Chewing tobacco risks
Originally Published: December 11, 1995 - Last Updated / Reviewed On: December 4, 2009
My dad uses tobacco — the type you "dip" or put in between the cheek and gum and spit out. I am trying to get him to stop and need some solid facts about the harm this type of tobacco use can do to the body. There is lots of information out there on smoking, but I am having a hard time finding information on this. Please help!
Dear Concerned Son,
Your dad should be proud to have a child who is so concerned about his health. Encouraging a friend or family member to quit using an addictive substance can be difficult, so be patient if your dad doesn't respond favorably right away. In addition to talking with your father about the health risks of chewing tobacco, you might also want to share with him some of the tobacco cessation resources listed below.
Plug, leaf, and snuff are three smokeless tobaccos that have resurged in America as the number of adults smoking cigarettes have declined. Smokeless tobacco has several health risks including cancer, and it's not a safe substitute for cigarette smoking. According to the American Cancer Society, people who use smokeless tobacco have a higher chance of developing oral and throat cancer than people who don't use tobacco. Using smokeless tobacco can cause white sores called leukoplakia to develop in the mouth which may lead to cancer. Tumor-initiating properties, the carcinogenic nitrosamines NNN and NNK, are prevalent in unburned tobacco. Snuff has as much as 135 mg/kg of NNN and 14 mg/kg of NNK.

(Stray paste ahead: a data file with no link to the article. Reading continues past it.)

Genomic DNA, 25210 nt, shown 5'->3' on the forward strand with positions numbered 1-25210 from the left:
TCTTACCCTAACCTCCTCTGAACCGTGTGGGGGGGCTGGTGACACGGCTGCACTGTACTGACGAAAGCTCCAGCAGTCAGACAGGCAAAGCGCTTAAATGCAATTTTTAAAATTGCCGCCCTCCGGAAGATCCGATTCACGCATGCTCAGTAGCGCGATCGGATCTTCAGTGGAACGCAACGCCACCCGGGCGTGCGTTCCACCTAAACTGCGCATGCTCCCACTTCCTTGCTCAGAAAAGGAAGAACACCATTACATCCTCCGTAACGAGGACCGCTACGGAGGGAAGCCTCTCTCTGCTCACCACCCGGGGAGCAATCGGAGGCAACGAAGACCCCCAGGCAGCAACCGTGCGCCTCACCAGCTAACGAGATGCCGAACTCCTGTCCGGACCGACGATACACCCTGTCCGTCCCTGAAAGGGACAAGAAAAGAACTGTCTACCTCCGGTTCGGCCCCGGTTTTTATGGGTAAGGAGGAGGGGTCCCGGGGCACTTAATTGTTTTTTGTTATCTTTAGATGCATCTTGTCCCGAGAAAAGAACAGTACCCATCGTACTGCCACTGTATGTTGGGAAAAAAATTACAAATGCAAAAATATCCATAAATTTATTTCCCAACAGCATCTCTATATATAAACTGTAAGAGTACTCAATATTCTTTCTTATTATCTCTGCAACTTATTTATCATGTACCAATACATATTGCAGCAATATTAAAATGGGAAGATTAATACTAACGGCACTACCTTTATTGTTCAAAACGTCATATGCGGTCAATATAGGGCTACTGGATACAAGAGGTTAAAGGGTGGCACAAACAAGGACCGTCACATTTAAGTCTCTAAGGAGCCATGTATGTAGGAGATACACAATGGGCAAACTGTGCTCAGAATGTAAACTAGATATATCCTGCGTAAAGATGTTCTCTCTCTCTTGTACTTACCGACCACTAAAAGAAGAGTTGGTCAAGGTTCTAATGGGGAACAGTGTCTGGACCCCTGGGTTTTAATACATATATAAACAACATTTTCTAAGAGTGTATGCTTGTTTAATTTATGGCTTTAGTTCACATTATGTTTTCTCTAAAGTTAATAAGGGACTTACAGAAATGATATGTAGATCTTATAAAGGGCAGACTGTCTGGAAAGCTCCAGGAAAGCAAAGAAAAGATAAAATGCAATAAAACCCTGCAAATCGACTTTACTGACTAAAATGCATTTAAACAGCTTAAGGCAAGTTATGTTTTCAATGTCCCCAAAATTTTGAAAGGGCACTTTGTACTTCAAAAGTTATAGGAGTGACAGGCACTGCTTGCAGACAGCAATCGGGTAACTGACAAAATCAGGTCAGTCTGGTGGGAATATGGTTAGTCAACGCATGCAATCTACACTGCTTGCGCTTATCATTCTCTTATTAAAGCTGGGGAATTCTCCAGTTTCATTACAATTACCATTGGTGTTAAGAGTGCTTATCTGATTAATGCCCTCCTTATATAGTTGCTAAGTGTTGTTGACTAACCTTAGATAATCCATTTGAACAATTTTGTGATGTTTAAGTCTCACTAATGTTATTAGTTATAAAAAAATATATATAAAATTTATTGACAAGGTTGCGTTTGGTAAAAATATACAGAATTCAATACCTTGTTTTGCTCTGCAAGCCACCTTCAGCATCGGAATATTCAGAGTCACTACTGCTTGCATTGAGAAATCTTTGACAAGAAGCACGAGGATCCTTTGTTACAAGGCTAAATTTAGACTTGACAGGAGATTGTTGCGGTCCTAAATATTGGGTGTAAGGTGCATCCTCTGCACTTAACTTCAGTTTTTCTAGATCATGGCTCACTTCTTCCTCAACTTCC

Apart from cancer, dipping has several other health consequences. Increased heart rate, blood pressure, and blood levels of nicotine among smokeless tobacco users are similar to those of cigarette smokers. Using smokeless tobacco can also lead to oral health problems including gingivitis, gum recession, tooth loss, yellowed teeth, and bad breath. In pregnant women, heavy metals like lead and cadmium in smokeless tobacco can cause infant birth defects.
Tobacco also contains nicotine, an addictive substance which can cause chemical dependence. Nicotine dependence makes it difficult for folks to quit smoking or using tobacco even when they are aware of the possible health consequences. Before talking with your dad, check out Quitting Smokeless Tobacco on the Go Ask Alice! website for ways to help your dad quit using tobacco. Columbia students can see a tobacco cessation specialist at Primary Care Medical Services by making an appointment through Open Communicator or by calling x4-2284. In addition, you can contact Nicotine Anonymous at 1-877-TRY-NICA (1-877-879-6422) or Smokefree.gov at 1-800-QUITNOW (1-800-784-8669) for more information and resources.
Talking with your dad about the health risks of using smokeless tobacco is a good first step in helping him quit. However, even if your dad is highly motivated, fighting a nicotine addiction can be an uphill battle. With your support and encouragement, hopefully your father can kick his dipping habit. Good luck to both of you!